3. Gently fold the flour, baking powder and polenta into the mixture until thoroughly blended.

4. Stir in the currants, grated lemon rind, lemon juice and milk.

5. Spoon the mixture into the cake tin and level the surface.

6. Bake in a preheated oven until the cake is golden on top, and a fine metal skewer inserted into the centre of the cake comes out clean.

7. Leave the cake to cool in the tin before cutting.

Tuesday, January 01, 2008

Vegetarian jambalaya

I've never been to the Deep South, but just mention the word "jambalaya" to me, and my imagination immediately finds itself in deepest darkest Louisiana - or as deep and dark as Gonzales is, that is. I dont know what it's like, you see, because while my imagination has set foot in the Jambalaya Capital of the World, my foot has not.

Actually, if ever I DO manage to be there (in person, that is) for the Jambalaya Festival, it would be the most pointless exercise in terms of my ability - or rather, inability - to eat this renowned Creole/Cajun dish... the reason being that I'm 99.99% vegetarian and prefer my food not to have been sentient at any point in its lifetime. I guess I could always savour the experience, if not the food...

Anyway, I decided to make jambalaya at home, as the first dish made on the first day of the new year. I had some vegetarian sausages (made of soya) that Pete had kindly bought for me on an impromptu shopping trip. While on the subject of vegetarian sausages and other meat-replacement attempts, do you know just how difficult it is for non-vegetarians to understand that genuine Indian veggies like me do NOT crave for meat substitutes, whether in texture OR taste? The mock-meats and soya/tofu products are all for former carnivores who miss their carne. It's by turns tiring or boring - sometimes both - trying to explain, and even in these enlightened days, I get the occasional baffled "But what do you eat?" question.

Digression aside, the jambalaya recipe that served as the basis of my inspiration was
Jag's, posted on his blog, Route 79. Jag's recipes are painstakingly photographed and captioned and believe me, I go there sometimes just to read his recipes and drool a little. (Ok, drool a lot. Dammit, this honesty thing is overrated.) As far as I'm concerned, everything vegetarian he has on his blog is on the list of "my favourite foods", all of them crowding for first position.

I say that Jag's recipe is the basis of mine because I had to make some substitutions and omissions for the usual reasons. For instance, I didnt have celery (mainly because I dont like it!), so I used a little 21-seasoning mix that's strong on celery seed, as a substitute. I didnt use chicken or prawns or chorizo sausage either. What I followed were the actual cooking instructions from Jag's recipe. A good thing too, because the rice was cooked to perfection. Not dry, not mushy, not clumpy - just perfect.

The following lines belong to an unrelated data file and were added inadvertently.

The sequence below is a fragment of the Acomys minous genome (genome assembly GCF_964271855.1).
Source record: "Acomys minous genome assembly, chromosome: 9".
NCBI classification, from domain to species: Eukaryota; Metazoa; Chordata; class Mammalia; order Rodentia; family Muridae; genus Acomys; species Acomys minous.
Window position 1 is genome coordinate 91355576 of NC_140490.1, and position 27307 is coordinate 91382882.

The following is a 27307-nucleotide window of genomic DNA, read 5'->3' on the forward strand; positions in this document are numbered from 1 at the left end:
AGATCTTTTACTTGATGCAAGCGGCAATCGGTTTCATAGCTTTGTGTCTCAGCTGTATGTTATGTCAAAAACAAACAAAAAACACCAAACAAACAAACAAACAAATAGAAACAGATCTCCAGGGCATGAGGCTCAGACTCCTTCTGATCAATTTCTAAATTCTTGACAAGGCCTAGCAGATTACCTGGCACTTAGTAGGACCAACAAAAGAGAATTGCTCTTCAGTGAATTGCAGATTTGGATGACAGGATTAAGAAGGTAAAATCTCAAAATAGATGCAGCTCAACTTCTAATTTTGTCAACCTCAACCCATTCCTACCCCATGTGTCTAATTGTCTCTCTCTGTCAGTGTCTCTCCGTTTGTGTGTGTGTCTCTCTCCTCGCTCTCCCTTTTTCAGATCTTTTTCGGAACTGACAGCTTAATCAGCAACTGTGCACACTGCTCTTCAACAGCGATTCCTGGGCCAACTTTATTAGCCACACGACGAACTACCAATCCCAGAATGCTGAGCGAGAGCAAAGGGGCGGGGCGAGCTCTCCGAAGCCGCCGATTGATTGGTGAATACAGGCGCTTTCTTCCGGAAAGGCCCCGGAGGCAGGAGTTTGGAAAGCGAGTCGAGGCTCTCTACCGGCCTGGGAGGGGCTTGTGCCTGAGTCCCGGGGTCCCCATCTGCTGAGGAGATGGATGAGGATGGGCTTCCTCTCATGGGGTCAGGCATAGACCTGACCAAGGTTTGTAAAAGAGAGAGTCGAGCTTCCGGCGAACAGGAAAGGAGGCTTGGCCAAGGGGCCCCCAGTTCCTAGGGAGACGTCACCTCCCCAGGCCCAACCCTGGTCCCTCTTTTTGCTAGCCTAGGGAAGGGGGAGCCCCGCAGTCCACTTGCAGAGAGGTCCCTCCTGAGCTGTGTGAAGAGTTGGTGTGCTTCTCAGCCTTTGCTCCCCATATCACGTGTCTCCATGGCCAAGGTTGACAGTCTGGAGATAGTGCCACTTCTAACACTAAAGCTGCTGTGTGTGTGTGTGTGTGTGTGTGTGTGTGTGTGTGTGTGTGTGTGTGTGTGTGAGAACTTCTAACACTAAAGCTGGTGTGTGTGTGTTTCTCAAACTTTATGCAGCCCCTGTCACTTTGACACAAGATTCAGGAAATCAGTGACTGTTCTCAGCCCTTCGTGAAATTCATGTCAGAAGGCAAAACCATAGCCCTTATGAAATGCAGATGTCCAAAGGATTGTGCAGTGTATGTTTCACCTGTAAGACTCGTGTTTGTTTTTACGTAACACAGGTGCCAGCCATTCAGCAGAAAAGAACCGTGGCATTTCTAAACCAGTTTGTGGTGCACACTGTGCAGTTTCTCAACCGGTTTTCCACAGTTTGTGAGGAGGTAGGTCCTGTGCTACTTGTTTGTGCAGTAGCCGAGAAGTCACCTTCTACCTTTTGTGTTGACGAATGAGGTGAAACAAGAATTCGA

Recipe for:


1 cup vegetarian sausages cut into 1-cm rounds
2 medium onions, sliced into long thin pieces
1 large green (or any other colour) bell pepper, sliced long and thin
1/2 tsp celery seed (or use 1 celery stick, sliced thin)
1" piece ginger, grated
3 cloves of garlic, chopped or grated
1 chicken or vegetable stock cube
2 medium tomatoes, finely chopped
2 tbsp periperi, tabasco, habanero or any other spicy sauce (or as per taste)
2 cups basmati rice, washed and drained
4 cups boiling water
2 tbsp oil
2 bay leaves
1 tbsp chopped flat-leaf parsley
2 tbsp chopped spring onions for garnish


1. Prepare the stock using the stock cube and the 4 cups of boiling water. Stir in whichever spicy sauce you're using. Reserve.

2. Pour 1 tsp oil in a large pan (make sure it's one with a lid that fits correctly) and fry the "sausage" pieces, stirring often, till golden.

Remove from the pan and reserve.

3. Now pour the remaining oil into the pan and add the onions.

4. When they start softening slightly, add the sliced bell peppers.

5. Turn the heat up to high and stir fry till the onions and peppers begin to acquire brown edges.

6. Now add the chopped garlic and ginger and stir fry for a minute or so.

If you're using celery, add it now and stir it all around for a couple of minutes more.

7. Toss in the fried "sausage" pieces and stir it in, making sure the pieces are coated with whatever oil is left in the pan.

8. Then add the drained soaked rice, stirring it in till well distributed.

Pour in the prepared stock and stir, letting the liquid come to a bubbling boil.

9. When the stock is bubbling, add the bay leaves and the chopped tomatoes. Stir them in.

10. Cover the pot and turn the heat down as low as possible. Leave the rice to cook covered and undisturbed for 20 minutes. Do NOT lift the lid or you will lose precious steam and the rice will not cook well.

11. After 20 minutes, turn off the gas and let the jambalaya sit covered for 10 minutes in the pan. Then take off the lid (ahhhh the aroma!),

sprinkle the chopped parsley and spring onions over, and serve the jambalaya hot.